Tuesday, 15 December 2020

1st Earl of Stamford

This was one of the most ancient and illustrious families in the peerage.

It deduced an uninterrupted line from the Conquest, and allied with the Plantagenets and Tudors.

HENRY DE GREY (1155-1219) obtained from RICHARD I the manor of Thurrock in Essex, and had the same confirmed by KING JOHN, with the privilege of hunting the fox and hare in any lands belonging to the crown except the King's own demesnes.

In the reign of HENRY III, he had a grant of the manor of Grimston, in Nottinghamshire, from Robert Bardolf, whose niece and co-heiress, Isolda, he married and eventually shared in the shared inheritance of the said Robert's lands.

From his second son by this lady,

JOHN DE GREY, descended the Lords Grey de Ruthyn, the extinct Earls and Dukes of Kent, the extinct Dukes of Suffolk, the Earls of Wilton, and the house of which we are now treating.

the second son of Reginald, 3rd Baron Grey de Ruthyn,

SIR EDWARD GREY (c1415-57), wedded Elizabeth, 6th Baroness Ferrers of Groby, daughter and heiress of Henry, son and heir-apparent of William, Baron Ferrers of Groby, and in consequence assumed that title.

His lordship was succeeded by his eldest son,

SIR JOHN GREY (c1432-61), of Groby, who espoused Elizabeth, eldest daughter of Richard Woodville, 1st Earl Rivers, by whom he had two sons.

Sir John fell at the second battle of St Albans fighting under the banner of HENRY VI, and his widow became subsequently Queen Consort of EDWARD IV.

Sir John Grey's eldest son and heir,

SIR THOMAS GREY (1455-1501), through the influence of his mother, was created Earl of Huntingdon, and four years later advanced to a marquessate, in 1475, in the dignity of MARQUESS OF DORSET.

After King Edward's death, however, his lordship was attainted of high treason, but restored upon the accession of HENRY VII to the throne.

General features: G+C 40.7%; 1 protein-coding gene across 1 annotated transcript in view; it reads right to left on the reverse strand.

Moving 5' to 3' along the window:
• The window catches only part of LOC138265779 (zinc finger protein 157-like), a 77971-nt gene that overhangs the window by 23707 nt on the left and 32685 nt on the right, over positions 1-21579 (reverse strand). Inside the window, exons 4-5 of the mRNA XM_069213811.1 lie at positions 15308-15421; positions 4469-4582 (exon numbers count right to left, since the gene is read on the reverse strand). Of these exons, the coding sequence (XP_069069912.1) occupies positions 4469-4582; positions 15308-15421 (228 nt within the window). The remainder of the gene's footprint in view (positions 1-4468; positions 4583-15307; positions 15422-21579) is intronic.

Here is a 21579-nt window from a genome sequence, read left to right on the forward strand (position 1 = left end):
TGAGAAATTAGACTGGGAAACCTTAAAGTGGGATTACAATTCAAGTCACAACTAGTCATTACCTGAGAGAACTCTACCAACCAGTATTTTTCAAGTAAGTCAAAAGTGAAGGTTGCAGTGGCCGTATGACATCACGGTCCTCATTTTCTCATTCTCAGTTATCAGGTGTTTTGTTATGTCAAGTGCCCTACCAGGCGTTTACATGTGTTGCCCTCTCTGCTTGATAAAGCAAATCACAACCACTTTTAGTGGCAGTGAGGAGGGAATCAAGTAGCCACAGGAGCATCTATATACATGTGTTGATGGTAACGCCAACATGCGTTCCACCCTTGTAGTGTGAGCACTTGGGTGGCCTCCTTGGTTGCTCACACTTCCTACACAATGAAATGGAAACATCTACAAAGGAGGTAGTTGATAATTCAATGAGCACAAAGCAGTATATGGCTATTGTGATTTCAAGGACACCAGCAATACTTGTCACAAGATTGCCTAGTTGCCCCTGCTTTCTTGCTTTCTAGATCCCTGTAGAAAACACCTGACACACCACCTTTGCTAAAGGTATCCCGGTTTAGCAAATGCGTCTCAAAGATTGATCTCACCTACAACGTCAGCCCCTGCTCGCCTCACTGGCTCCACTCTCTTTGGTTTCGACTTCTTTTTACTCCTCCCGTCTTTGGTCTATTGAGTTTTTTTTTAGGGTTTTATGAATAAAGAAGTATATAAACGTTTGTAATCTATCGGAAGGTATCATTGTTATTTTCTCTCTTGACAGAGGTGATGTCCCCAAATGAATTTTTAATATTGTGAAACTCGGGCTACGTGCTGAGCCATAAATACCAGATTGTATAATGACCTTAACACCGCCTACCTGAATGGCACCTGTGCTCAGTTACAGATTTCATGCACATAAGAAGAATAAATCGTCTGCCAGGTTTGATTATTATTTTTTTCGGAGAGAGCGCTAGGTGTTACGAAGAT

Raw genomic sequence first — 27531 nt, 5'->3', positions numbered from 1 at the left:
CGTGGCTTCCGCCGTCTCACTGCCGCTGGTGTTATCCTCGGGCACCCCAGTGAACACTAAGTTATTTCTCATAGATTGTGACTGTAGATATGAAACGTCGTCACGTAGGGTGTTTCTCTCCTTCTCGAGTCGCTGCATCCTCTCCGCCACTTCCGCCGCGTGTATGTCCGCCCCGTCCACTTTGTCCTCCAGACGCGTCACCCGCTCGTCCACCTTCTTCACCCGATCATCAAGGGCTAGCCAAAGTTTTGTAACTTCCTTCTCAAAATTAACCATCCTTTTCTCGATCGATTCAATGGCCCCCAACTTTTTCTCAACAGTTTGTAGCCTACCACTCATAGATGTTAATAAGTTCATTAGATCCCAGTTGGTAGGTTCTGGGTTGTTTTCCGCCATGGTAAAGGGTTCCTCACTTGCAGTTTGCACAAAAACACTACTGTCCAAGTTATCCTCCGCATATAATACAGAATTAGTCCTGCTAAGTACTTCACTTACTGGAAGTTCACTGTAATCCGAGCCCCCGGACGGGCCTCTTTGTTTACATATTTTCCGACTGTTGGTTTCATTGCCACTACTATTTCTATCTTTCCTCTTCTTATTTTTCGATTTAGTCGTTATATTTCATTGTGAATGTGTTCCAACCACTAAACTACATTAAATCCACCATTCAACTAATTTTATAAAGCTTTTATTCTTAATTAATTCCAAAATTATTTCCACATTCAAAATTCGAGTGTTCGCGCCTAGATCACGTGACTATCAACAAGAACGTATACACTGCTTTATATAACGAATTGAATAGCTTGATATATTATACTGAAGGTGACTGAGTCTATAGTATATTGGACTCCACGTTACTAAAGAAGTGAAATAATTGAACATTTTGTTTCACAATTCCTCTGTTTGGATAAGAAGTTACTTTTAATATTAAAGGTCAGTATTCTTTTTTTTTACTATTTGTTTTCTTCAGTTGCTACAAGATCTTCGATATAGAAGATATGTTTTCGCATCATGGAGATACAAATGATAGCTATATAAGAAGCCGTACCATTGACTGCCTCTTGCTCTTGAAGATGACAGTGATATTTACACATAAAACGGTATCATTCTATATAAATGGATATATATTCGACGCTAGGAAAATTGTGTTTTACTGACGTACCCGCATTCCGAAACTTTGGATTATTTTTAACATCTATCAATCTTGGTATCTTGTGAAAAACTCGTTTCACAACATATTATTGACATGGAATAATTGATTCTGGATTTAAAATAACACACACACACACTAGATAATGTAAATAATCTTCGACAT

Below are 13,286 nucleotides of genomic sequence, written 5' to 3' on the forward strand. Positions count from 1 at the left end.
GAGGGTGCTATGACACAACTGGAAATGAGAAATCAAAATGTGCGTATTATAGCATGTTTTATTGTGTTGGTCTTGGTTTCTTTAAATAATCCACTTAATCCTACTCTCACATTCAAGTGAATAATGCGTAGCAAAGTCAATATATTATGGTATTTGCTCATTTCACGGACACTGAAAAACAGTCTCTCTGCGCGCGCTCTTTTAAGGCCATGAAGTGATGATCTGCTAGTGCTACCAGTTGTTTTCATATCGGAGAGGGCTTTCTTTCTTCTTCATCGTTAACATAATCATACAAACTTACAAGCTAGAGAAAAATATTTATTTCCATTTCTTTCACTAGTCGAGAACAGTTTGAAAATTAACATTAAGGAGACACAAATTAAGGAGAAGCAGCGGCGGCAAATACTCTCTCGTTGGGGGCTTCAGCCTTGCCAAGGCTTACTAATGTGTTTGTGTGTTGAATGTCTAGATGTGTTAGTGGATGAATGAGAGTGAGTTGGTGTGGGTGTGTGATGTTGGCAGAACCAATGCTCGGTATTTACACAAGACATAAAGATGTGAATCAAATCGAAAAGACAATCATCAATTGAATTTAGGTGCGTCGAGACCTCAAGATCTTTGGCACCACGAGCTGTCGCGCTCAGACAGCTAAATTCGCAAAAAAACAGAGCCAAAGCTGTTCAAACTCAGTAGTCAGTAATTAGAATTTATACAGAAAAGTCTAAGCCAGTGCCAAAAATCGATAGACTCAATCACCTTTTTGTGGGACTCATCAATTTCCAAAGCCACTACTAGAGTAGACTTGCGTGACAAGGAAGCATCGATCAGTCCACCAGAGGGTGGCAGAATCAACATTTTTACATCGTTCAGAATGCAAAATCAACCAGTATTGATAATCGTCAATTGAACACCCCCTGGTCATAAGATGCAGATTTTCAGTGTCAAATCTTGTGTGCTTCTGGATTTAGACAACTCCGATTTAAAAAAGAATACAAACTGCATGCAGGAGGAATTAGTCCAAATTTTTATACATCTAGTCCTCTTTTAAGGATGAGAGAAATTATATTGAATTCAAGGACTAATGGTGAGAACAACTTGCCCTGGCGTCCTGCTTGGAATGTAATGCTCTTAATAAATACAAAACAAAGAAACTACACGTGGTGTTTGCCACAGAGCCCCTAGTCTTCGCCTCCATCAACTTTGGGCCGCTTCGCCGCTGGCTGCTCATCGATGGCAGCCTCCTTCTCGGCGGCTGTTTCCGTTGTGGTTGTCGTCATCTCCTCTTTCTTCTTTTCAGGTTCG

He was succeeded by his eldest surviving son (by his second wife, Cecily, daughter and heiress of William Bonville, 6th Baron Harington),

THOMAS, 2nd Marquess (1477-1530), KG KB, who carried the Sword of State at the celebrated meeting between HENRY VIII and FRANCIS I, King of France, at Ardres in 1520.

His lordship was succeeded by his eldest son,

HENRY, 3rd Marquess (1517-54), KG KB; who married for his second wife, the Lady Frances Brandon, eldest daughter and co-heiress of Charles, 1st Duke of Suffolk, by Mary, Queen Dowager of France, and sister of HENRY VIII, and was in consequence advanced, in 1551, to a dukedom, as DUKE OF SUFFOLK, and installed a Knight of the Garter.

The Lady Jane Grey

The issue of this marriage were three daughters: the eldest, the amiable and unfortunate LADY JANE GREY (1537-54), having, through the ambition of her father, and father-in-law, for a few days usurped the empty trappings of royalty, was attainted and, subsequently, in consequence of her father's second rebellion, brought with her husband, Lord Guildford Dudley, to the block, 1554.

The Lady Katherine Grey (1540-68), the second daughter, marrying Edward Seymour, 1st Earl of Hertford, without the permission of ELIZABETH I, was committed to the Tower by Her Majesty, where she died, 1568.